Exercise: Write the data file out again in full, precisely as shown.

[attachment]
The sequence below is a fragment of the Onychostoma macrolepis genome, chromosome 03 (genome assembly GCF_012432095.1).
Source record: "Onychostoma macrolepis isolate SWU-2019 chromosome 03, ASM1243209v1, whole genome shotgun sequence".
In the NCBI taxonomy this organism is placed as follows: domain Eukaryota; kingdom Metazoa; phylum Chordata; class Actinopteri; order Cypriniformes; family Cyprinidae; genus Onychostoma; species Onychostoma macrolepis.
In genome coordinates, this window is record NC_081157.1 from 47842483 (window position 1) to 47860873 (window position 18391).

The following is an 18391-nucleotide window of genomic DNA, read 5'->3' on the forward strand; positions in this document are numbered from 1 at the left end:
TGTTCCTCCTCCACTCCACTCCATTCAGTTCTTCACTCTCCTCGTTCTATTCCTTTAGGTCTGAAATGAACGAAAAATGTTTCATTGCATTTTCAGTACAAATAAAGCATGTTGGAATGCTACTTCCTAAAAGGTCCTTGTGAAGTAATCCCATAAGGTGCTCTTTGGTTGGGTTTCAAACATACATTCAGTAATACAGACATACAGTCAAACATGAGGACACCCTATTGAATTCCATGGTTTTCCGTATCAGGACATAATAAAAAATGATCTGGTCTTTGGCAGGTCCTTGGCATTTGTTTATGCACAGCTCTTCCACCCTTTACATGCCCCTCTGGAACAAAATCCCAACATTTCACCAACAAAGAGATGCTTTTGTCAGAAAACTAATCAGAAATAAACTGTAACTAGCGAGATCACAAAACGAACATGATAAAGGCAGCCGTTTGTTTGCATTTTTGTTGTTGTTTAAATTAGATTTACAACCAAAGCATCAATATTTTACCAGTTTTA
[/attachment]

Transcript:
The sequence below is a fragment of the Onychostoma macrolepis genome, chromosome 03 (genome assembly GCF_012432095.1).
Source record: "Onychostoma macrolepis isolate SWU-2019 chromosome 03, ASM1243209v1, whole genome shotgun sequence".
In the NCBI taxonomy this organism is placed as follows: domain Eukaryota; kingdom Metazoa; phylum Chordata; class Actinopteri; order Cypriniformes; family Cyprinidae; genus Onychostoma; species Onychostoma macrolepis.
In genome coordinates, this window is record NC_081157.1 from 47842483 (window position 1) to 47860873 (window position 18391).

The following is an 18391-nucleotide window of genomic DNA, read 5'->3' on the forward strand; positions in this document are numbered from 1 at the left end:
TGTTCCTCCTCCACTCCACTCCATTCAGTTCTTCACTCTCCTCGTTCTATTCCTTTAGGTCTGAAATGAACGAAAAATGTTTCATTGCATTTTCAGTACAAATAAAGCATGTTGGAATGCTACTTCCTAAAAGGTCCTTGTGAAGTAATCCCATAAGGTGCTCTTTGGTTGGGTTTCAAACATACATTCAGTAATACAGACATACAGTCAAACATGAGGACACCCTATTGAATTCCATGGTTTTCCGTATCAGGACATAATAAAAAATGATCTGGTCTTTGGCAGGTCCTTGGCATTTGTTTATGCACAGCTCTTCCACCCTTTACATGCCCCTCTGGAACAAAATCCCAACATTTCACCAACAAAGAGATGCTTTTGTCAGAAAACTAATCAGAAATAAACTGTAACTAGCGAGATCACAAAACGAACATGATAAAGGCAGCCGTTTGTTTGCATTTTTGTTGTTGTTTAAATTAGATTTACAACCAAAGCATCAATATTTTACCAGTTTTA